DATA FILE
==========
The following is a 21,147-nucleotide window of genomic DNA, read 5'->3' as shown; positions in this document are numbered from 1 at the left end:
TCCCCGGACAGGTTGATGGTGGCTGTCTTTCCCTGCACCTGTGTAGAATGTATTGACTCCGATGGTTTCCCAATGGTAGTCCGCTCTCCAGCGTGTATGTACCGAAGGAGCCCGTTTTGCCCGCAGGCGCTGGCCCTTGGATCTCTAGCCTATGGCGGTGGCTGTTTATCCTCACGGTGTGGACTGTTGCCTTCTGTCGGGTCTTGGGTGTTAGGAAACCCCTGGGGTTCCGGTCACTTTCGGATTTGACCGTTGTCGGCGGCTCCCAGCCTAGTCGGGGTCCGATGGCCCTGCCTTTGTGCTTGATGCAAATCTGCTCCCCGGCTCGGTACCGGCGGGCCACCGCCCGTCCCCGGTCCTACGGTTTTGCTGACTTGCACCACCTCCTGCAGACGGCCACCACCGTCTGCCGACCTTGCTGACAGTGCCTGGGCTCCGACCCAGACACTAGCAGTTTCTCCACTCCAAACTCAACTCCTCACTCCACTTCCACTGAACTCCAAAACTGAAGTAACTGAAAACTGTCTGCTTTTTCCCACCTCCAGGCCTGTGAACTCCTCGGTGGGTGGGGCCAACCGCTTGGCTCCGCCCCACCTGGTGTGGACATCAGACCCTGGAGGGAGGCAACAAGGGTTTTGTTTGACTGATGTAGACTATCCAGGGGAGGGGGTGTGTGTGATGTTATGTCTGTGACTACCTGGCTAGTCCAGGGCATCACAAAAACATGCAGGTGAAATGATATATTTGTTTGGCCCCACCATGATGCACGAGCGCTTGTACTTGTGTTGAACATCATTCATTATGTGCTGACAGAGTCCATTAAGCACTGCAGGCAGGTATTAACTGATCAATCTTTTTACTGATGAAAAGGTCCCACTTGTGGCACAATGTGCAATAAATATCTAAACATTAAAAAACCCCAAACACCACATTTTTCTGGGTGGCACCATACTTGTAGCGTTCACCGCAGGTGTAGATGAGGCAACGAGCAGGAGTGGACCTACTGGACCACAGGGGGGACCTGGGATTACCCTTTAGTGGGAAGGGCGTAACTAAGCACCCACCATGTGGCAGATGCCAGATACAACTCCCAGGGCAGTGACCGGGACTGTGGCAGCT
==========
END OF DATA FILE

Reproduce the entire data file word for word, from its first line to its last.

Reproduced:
The following is a 21,147-nucleotide window of genomic DNA, read 5'->3' as shown; positions in this document are numbered from 1 at the left end:
TCCCCGGACAGGTTGATGGTGGCTGTCTTTCCCTGCACCTGTGTAGAATGTATTGACTCCGATGGTTTCCCAATGGTAGTCCGCTCTCCAGCGTGTATGTACCGAAGGAGCCCGTTTTGCCCGCAGGCGCTGGCCCTTGGATCTCTAGCCTATGGCGGTGGCTGTTTATCCTCACGGTGTGGACTGTTGCCTTCTGTCGGGTCTTGGGTGTTAGGAAACCCCTGGGGTTCCGGTCACTTTCGGATTTGACCGTTGTCGGCGGCTCCCAGCCTAGTCGGGGTCCGATGGCCCTGCCTTTGTGCTTGATGCAAATCTGCTCCCCGGCTCGGTACCGGCGGGCCACCGCCCGTCCCCGGTCCTACGGTTTTGCTGACTTGCACCACCTCCTGCAGACGGCCACCACCGTCTGCCGACCTTGCTGACAGTGCCTGGGCTCCGACCCAGACACTAGCAGTTTCTCCACTCCAAACTCAACTCCTCACTCCACTTCCACTGAACTCCAAAACTGAAGTAACTGAAAACTGTCTGCTTTTTCCCACCTCCAGGCCTGTGAACTCCTCGGTGGGTGGGGCCAACCGCTTGGCTCCGCCCCACCTGGTGTGGACATCAGACCCTGGAGGGAGGCAACAAGGGTTTTGTTTGACTGATGTAGACTATCCAGGGGAGGGGGTGTGTGTGATGTTATGTCTGTGACTACCTGGCTAGTCCAGGGCATCACAAAAACATGCAGGTGAAATGATATATTTGTTTGGCCCCACCATGATGCACGAGCGCTTGTACTTGTGTTGAACATCATTCATTATGTGCTGACAGAGTCCATTAAGCACTGCAGGCAGGTATTAACTGATCAATCTTTTTACTGATGAAAAGGTCCCACTTGTGGCACAATGTGCAATAAATATCTAAACATTAAAAAACCCCAAACACCACATTTTTCTGGGTGGCACCATACTTGTAGCGTTCACCGCAGGTGTAGATGAGGCAACGAGCAGGAGTGGACCTACTGGACCACAGGGGGGACCTGGGATTACCCTTTAGTGGGAAGGGCGTAACTAAGCACCCACCATGTGGCAGATGCCAGATACAACTCCCAGGGCAGTGACCGGGACTGTGGCAGCT